DANCE Ayona Bhaduri and Shashwati Garai Ghosh with their Odissi and Anuradha Thakur with her Kathak delighted audiences. LEELA VENKATARAMAN
T he two-day Monsoon Festival at the IIC featured solo Kathak and an Odissi duet by young dancers who merit more frequent performing platforms. Guru Rajendra Gangani's long time disciple Anuradha Thakur, a highly competent dancer, makes up for her diminutive presence with an inner energy and immaculate rhythmic command with pinpointed freezing on the sam, all of which give her Kathak sparkle. She chose Ashtamangal tala of 11 matras for her nritta delineation, and each segment of a crisp one hour recital from thaat to paran presented jewel-like compositions.
Tiny kavit woven into thaat, uthan, parmelu, tihai, kavits, the chakradar with 39 chakkars, projecting rare cutting edge perfection in rhythm and footwork, and an elongated starting kayda showing stamina, and clarity, with not a hint of a smudged rhythmic syllable anywhere, established the dancer's grasp over the rhythmic idiom straight away.
Through the Radha/Krishna viraha, the dancer aimed to catch the eternal human yearning for a higher consciousness. The start with gat nikas and mayur gat ushering in the rains was evocative. As the thumri singing began “Shyama bina mohe suna lage”, there were some delicate moments of metaphor — of the raindrops like the nayika's teardrops and the rumblings of thunder echoing the tremors in her heart lamenting the missing Shyam. But every musical statement interspersed with tiny kavits did not allow for greater intensity in the build up of mood, which got severed once too often with unrelated nritta and kavit reliefs. In the drut section set to Teen tala, Anuradha was again in her element with fine ginti tihais, and compositions with meend and gamak in bols well captured in the dance. With Yogesh Gangani for tabla support, the pure dance part of the recital was very effective. Singer Vijay Parihar was adequate.
Ayona Bhaduri, a graduate from Nrityagram Bangalore, and Shashwati Garai Ghosh, groomed initially under Sutapa Talukdar and Rabindra Bharati University in Kolkata, are both now under the guidance of dancer/choreographer Sharmila Biswas. A striking pair, the two complement each other in more ways than one, and in a duet choreographed and designed by Sharmila, the pair sparkled. What struck the viewer at once was the aesthetically turned out dancers groomed to scrupulously clean Odissi anga suddha, the supreme grace of head, torso and lower limbs moving in opposing directions projecting a fluid three-bend line — never jerky. Excellent understanding of stage space and choreography where varying hand movements complementing through similarity and contrast created aesthetic lines and designs in space along with the body silhouettes — making every moment look uniquely different from the usual.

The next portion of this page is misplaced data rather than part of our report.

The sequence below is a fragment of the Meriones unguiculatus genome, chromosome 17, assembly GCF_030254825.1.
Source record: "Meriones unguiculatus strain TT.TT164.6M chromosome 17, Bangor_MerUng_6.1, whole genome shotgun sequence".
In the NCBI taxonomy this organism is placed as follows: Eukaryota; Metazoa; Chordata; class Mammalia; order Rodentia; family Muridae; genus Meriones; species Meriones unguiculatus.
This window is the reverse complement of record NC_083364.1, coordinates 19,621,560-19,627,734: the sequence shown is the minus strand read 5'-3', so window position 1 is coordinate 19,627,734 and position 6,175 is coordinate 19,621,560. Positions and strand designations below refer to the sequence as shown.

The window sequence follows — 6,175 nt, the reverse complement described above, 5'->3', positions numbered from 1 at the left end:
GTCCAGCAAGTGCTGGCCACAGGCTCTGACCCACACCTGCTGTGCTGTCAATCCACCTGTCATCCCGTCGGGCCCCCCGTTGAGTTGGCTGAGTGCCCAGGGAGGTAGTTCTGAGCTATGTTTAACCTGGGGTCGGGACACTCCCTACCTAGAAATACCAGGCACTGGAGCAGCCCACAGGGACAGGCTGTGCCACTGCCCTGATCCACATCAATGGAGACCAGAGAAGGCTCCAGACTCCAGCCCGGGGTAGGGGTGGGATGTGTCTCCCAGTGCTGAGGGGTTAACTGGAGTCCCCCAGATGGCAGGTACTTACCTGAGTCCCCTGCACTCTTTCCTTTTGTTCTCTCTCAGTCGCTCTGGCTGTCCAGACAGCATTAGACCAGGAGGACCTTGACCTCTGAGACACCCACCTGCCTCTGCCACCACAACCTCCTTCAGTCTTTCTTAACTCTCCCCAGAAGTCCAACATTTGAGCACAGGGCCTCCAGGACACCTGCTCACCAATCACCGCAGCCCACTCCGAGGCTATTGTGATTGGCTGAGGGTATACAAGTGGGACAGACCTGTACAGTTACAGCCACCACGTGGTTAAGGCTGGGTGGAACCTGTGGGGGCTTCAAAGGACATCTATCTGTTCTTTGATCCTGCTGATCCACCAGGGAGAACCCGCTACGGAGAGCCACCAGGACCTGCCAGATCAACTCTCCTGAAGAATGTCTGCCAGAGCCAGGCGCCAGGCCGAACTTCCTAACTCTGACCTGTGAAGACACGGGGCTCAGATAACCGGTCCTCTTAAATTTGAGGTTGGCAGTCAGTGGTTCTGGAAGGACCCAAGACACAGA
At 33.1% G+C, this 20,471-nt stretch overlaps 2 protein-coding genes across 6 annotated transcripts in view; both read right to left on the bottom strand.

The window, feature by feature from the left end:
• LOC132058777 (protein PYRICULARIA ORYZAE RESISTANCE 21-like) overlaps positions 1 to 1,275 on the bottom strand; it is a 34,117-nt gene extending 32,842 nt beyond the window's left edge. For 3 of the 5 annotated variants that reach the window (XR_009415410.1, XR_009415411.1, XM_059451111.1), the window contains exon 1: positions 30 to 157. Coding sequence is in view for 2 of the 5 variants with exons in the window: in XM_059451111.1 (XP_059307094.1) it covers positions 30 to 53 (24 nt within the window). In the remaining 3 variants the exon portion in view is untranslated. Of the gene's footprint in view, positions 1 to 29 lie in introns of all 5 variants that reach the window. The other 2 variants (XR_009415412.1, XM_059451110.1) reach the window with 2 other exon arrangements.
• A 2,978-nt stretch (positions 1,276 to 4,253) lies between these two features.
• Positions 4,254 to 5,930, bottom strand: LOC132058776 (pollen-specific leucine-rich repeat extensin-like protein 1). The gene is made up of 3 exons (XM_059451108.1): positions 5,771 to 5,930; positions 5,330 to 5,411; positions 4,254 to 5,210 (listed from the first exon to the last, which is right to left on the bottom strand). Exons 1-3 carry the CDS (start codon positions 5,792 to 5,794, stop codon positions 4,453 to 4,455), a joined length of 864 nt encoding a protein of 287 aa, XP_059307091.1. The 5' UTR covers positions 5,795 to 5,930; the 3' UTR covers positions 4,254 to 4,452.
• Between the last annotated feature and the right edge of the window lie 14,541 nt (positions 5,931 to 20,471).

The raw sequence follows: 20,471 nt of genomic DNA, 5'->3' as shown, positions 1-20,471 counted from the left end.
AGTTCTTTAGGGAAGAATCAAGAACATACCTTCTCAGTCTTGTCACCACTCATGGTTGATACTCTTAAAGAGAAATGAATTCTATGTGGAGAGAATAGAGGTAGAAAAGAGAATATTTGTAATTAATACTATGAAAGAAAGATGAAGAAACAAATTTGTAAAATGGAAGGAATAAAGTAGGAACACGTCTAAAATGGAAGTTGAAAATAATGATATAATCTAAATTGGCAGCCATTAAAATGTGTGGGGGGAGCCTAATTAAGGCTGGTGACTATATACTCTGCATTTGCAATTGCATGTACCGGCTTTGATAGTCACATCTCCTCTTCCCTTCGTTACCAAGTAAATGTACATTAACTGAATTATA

Set to Prafulla Kar's music, Ramashtakam in a few movement strokes captured episodic images from the life of the epic hero, the two dancers in frequently changing roles presenting a mini theatrical narrative, with telling references to Jatayu moksha and the building of the bridge.
The item of the day was Shiva/Parvati shabda where the Tandava of Shiva and Lasya of Parvati were not, despite the verses devoted to them, a gender division as a depiction of two contrasting tones of movement, as complementing attitudes in all dance. Inspired by Orissan traditions like ghanta mardala and the mrudanga vadan of Ganjam with which Sharmila has worked closely, the musical base was a creation of Ramahari Das. Correctly opting for Shankarabharanam (the abharanam or ornament of Shankara or Shiva), he made the verse descriptions form two banks on either side of an anchoring refrain from Shabda Nrutya “Tam Thai Taka Thai, Taka Tadhi Inda Thai”. The heavy bols based on the mridanga and mardala — the latter contributed by Dhaneswar Swain — and the dancers' movements, now indicative of power and vigour and now seductively soft, made for a truly delightful item. This was originally conceived as a solo by Sharmila and has been well adapted for a duo.
The brief Mian ki Malhar item on features of nature, an apology for legitimising the Monsoon Festival platform, with its English narration (conceived as a prelude for a longer item) was neither here nor there. The finale of a Meera bhajan patented in M.S. Subbalakshmi's rendition in Darbari Kanada, with Debashish Sirkar's instrumental interludes for dance elaboration of Vishnu's saving of Draupadi's honour, rescuing Prahalad and saving Gajendra from the crocodile's jaws, while again in the narrative tradition was very aesthetically conceived.